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Ming Ying is a painter living and working in London.

In vibrant jewel-tones, heavily impastoed in oil paint, Ming’s emphasis on materiality of painting describes people’s alienation, indifference and desire within social gatherings—grand soirées, salons, picnics, balls, which reflect the social phenomenon across centuries and continents sarcastically. Under the strong global influence by Western culture, the allure of Western luxury that Asian individuals are often drawn too. As an Asian living in the West, an exploration unsettlingly underscored by an acknowledgement of her own involvement in this complex legacy of colonialism.


Draped in theatrical costumes and bedecked with jewels that span time, the elegance of the 19th century mingles with the familiarity of the later 21st century, all coexisting in Ming’s dazzling painting. Ornate attire worn by Ming’s subjects symbolises the many layers people conceal as they navigate social landscapes. Every one of the figures is adorned with some version of an extraordinary garment, but the repetition wears deliberately thin, reducing each of them to a mere duplicate of its neighbour, lacking individuality.


Ming's superimposed marks are created through alternating scrapers and brushes of varying thicknesses. Multiple layers and eddying brushstrokes explore the materiality of painting that underscore the emotional depth of her works. Her technique is akin to philosopher Maurice Merleau-Ponty’s writings, who explored the tactile experience of the self and its relationship with the surrounding world. To quote him, “[the] body is the fabric upon which all other fabrics are woven” (Phenomenology of Perception, 1945). Ming’s characters are immersed in surreal backgrounds that swell and crash around them like the colossal waves of the deep sea. They evoke 'a world of wind,' as the artist herself describes. Up close, the marks appear as abstract gestures that merge figure and environment as a singular, symbiotic being, similarly binds body and environment, integrally blending presence and absence.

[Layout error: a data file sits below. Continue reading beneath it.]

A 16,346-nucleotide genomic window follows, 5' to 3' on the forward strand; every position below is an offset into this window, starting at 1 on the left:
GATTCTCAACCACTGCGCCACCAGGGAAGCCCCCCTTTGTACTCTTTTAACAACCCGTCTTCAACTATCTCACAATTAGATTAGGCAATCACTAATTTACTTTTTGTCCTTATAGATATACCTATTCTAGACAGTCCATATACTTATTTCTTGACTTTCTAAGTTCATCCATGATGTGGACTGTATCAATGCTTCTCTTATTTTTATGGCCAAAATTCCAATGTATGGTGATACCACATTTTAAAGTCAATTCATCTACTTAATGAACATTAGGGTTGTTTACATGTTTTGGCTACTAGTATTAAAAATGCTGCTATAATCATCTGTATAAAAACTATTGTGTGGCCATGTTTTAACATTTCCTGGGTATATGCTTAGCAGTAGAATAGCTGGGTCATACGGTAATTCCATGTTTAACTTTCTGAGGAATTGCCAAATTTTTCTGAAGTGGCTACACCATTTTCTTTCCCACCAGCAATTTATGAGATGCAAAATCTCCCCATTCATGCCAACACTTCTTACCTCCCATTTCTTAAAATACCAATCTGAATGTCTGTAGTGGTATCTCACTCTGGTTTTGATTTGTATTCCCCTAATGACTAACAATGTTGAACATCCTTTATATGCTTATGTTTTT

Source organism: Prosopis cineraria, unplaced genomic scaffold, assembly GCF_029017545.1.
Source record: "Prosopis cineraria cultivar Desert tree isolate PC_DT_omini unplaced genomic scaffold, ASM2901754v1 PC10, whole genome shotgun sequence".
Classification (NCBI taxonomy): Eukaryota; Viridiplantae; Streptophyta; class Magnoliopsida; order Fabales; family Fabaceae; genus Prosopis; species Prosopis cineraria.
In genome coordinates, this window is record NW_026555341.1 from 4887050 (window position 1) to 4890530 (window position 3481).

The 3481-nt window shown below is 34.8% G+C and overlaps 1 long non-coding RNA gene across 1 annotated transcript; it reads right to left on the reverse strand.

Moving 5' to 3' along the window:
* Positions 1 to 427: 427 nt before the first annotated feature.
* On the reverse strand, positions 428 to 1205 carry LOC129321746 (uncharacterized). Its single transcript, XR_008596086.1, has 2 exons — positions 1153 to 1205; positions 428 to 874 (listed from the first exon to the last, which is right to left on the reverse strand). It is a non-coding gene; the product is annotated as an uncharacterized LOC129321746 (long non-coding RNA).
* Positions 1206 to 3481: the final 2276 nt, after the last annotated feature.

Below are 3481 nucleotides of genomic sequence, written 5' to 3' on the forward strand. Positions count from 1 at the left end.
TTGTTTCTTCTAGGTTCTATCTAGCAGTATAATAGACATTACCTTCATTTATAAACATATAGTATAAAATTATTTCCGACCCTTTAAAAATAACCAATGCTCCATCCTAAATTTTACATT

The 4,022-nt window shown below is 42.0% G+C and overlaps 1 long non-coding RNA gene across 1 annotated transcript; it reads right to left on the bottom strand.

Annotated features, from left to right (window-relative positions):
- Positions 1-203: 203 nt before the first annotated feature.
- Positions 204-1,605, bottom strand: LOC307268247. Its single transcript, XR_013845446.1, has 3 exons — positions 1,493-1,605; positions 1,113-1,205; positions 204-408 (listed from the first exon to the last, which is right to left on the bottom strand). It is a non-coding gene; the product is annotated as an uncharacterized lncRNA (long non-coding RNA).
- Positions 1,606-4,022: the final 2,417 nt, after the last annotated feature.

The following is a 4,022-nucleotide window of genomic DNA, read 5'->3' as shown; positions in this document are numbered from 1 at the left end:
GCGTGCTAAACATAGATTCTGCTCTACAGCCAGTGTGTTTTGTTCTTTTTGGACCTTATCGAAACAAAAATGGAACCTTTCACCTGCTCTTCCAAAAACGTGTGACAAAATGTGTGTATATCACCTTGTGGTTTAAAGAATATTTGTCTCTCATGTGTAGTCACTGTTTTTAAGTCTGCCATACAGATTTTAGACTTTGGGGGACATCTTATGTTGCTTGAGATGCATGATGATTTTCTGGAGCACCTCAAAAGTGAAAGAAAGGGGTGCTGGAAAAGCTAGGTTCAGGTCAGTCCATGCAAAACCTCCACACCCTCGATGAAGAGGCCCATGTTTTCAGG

Ming’s sketches are from quotidian life, theatre and film, she is trying to perform a modern Tableau Vivant (from the French for 'living picture', a tableau vivant combines aspects of a theatrical performance with painting and photography) Her subjects take on an almost mannequin-like quality: carefully posed, they are devoid of individual expression, reflecting the delicate façades often deployed to conceal inner conflicts in favour of maintaining an air of grace–or control. Strolling amongst these silent dolls, it is hard not to feel like an intruder, stumbling lost through a garden of secret bourgeoisie encounters. If the eyes of portrait paintings follow you around the room, the faces in the painting would surely start whispering once they were sure your back was turned.


2016-2018:BA Fine Art Painting at University of the Arts London

2018-2020: Royal College of Art

Solo Show

2024: Upcoming solo with Tang contemporary


2023: Runway, Anat Ebgi Gallery, LA

2022: Attention Grabbing, Longstoryshort Gallery, New York 

2022: Society II-IV, JD Malat Gallery, London

Selected Group Exhibition

2022:   “Late Night Enterprise”, Perrotin Gallery, New York

2022:   “Escape”, Longstoryshort Gallery, LA

2021:    “Thesmophoria”, soho Revue, London

2020:    “London Grads Show”, Saatchi Gallery, London

2020:    “50/50”, Fold Gallery, London

2019:    “Edge Effect”, Katonah Museum of Art, New York

2019:    “9th Wirral Society of Arts Open Call Exhibition”, Williamson Art Gallery & Museum, Birkenhead

2019:    “Signature Art Prize shortlist show”, Trinity Art Gallery, London

2018:    “Ashurst Emerging Artist Prize”, Ashurst Gallery, London

2018:    “Lynn Painter-Stainer exhibition”, Mall Gallery, London

2017:    “2017 Khojaly Peace Prize”, House of Parliament, London

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